Dublin City University Assistant Professor
Danny Marks is an Assistant Professor of Environmental Politics and Policy at Dublin City University.
In January, I wrote about the effects of agricultural burning upon Bangkok, and now I want to address the problem in Chiang Mai. Earlier this week residents there suffered the worst air pollution in the entire world, with PM2.5 at very unhealthy levels. The pollution is responsible for already over 30,000 people visiting hospitals for respiratory illnesses this year.
Unfortunately, Bangkok's awful smog continues unabated -- PM2.5 levels daily reach unhealthy levels in many of the city's districts. The timing is inconvenient because research suggests there are increased rates of Covid-19 in areas with high levels of air pollution. A couple of weeks ago I wrote about how vehicular emissions is one of the major sources of Bangkok's air pollution.
After a short break from smog due to an abrupt change in the weather pattern, with winds blowing away fine dust particles, known as PM2.5, Bangkok residents are bracing for smog, which will be worse during Christmas and probably New Year. If last year's air problems are a guide, the smog is expected to remain until February.
Almost 10 years ago, the Thai government faced another huge crisis and unnatural disaster: the 2011 floods which killed over 800 and caused over US$45 billion (1.5 trillion baht) in damage. The damage and losses would have been significantly lower if the Yingluck Shinawatra government had responded more effectively. While the responses needed to the coronavirus certainly differ from a mega-flood, there are numerous lessons that the current Prayut Chan-o-cha government can learn from the mistakes made during the floods and thus how to best handle a crisis. But have they?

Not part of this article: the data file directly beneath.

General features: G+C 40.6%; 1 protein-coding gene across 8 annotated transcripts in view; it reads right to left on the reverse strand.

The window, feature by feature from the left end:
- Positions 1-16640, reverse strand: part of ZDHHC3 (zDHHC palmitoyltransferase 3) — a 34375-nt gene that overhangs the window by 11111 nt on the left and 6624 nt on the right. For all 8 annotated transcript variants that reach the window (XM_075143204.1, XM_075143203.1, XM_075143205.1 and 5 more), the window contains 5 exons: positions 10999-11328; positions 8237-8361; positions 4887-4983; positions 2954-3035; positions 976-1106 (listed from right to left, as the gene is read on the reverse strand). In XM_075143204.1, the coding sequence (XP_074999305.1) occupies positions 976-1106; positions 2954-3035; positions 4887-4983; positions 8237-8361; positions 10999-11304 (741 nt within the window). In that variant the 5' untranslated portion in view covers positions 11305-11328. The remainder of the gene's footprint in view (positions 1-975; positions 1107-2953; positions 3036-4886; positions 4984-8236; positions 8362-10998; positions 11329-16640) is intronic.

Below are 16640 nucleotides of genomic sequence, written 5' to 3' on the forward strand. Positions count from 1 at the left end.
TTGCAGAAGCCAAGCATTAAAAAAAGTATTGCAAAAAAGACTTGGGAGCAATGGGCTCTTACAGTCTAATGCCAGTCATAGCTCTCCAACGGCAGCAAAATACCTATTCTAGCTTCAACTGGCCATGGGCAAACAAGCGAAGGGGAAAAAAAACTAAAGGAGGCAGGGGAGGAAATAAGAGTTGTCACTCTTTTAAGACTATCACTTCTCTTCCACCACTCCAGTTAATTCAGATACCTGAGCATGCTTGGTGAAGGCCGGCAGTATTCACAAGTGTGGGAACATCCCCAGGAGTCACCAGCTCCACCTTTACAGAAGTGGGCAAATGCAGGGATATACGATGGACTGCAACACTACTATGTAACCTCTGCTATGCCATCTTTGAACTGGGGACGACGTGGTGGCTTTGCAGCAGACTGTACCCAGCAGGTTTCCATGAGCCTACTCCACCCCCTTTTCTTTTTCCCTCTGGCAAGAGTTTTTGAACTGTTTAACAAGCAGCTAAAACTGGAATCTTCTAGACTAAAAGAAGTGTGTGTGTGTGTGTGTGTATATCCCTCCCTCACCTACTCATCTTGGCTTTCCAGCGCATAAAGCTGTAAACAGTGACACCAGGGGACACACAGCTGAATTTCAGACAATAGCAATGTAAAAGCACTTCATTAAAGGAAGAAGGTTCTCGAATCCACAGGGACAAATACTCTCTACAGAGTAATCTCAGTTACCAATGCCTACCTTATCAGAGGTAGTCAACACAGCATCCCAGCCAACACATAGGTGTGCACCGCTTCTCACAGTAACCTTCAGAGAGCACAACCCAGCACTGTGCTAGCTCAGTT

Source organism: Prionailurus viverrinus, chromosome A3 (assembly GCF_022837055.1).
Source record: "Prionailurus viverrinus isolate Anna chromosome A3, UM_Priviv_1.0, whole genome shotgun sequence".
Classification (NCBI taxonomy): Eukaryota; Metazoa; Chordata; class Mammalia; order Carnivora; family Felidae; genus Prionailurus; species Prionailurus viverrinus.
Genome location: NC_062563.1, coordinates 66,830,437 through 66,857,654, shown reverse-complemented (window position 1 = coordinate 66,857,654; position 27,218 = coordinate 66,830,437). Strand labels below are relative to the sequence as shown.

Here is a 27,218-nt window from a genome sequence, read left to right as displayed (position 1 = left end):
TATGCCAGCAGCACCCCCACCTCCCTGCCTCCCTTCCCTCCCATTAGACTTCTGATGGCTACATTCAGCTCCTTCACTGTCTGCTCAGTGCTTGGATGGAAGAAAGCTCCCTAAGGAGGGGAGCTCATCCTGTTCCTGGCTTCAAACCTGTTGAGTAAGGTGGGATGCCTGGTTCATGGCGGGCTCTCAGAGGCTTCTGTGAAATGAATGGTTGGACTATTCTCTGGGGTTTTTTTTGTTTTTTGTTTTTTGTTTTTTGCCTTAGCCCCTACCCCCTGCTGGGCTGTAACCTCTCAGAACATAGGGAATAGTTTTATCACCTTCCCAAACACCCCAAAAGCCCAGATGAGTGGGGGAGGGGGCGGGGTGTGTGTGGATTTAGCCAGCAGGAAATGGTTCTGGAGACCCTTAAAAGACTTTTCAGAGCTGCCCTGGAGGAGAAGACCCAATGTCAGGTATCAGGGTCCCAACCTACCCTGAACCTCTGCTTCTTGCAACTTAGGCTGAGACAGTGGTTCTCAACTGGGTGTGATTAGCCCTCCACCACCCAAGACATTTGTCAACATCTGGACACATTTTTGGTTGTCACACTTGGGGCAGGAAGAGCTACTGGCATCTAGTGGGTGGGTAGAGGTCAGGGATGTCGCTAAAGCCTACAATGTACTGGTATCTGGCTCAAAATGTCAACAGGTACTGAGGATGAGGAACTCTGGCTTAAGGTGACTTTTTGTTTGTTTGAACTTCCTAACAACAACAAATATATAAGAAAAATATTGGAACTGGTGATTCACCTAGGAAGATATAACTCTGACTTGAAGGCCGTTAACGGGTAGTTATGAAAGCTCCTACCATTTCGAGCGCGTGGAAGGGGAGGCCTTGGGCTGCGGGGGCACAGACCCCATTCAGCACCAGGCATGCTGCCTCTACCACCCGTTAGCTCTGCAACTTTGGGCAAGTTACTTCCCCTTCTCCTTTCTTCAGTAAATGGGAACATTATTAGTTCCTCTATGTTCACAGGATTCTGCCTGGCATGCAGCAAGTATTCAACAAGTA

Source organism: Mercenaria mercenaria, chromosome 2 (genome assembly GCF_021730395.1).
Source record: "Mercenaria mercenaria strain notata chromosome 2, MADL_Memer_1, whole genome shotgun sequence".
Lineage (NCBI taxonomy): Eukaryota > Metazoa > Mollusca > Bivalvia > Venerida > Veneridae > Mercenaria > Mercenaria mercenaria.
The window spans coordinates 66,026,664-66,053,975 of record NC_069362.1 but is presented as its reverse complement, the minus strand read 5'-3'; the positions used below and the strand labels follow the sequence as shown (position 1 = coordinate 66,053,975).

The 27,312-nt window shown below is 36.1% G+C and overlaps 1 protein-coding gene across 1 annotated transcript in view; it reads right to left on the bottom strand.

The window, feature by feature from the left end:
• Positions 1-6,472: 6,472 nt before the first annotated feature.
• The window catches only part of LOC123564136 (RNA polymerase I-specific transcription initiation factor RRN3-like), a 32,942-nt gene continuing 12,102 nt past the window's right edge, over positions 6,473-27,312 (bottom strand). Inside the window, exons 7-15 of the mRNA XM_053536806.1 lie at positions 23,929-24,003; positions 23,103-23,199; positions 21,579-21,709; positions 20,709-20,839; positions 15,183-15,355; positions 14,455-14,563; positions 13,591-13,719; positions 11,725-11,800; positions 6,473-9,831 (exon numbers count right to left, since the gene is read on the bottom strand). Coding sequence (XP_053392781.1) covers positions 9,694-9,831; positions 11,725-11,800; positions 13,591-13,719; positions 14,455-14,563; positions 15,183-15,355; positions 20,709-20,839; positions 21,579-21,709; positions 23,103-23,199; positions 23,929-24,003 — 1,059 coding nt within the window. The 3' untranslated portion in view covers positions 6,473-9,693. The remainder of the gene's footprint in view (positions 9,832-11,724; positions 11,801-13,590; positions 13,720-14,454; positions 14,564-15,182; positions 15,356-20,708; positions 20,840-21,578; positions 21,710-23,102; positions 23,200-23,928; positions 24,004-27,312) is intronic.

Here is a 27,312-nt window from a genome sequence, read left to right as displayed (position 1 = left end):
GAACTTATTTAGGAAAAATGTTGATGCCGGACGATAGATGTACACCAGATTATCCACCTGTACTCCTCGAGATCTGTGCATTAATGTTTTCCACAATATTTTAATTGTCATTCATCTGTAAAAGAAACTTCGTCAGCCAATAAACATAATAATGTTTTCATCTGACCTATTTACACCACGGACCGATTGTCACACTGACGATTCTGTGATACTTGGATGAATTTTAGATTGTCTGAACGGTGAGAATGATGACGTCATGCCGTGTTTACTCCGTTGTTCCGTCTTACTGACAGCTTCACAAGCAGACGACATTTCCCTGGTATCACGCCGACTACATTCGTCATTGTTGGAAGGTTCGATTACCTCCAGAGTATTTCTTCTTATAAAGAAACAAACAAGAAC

If you recently ate fresh seafood in Bangkok, there's a good chance some of it came from Bangkok itself. The idea that seafood is cultivated in a city considered a concrete jungle might be surprising. But Bangkok's district of Bang Khunthian touches the Gulf of Thailand and in Bang Khunthian's sub-district, Tha Kam, the vast majority of land is used to farm seafood, particularly shrimp. A district officer estimates that 70-80% of Bang Khunthian's residents are aquaculture farmers. Many have earned their livelihood through this means for generations.
Anyone who lives in Bangkok won't be surprised to know that the navigation company, TomTom, recently ranked the city among the world's worst for traffic congestion. The transport sector also contributes greatly to Bangkok's overall carbon emissions: a quarter of its emissions -- higher than the global average -- come from this sector and is driven by private automobile use.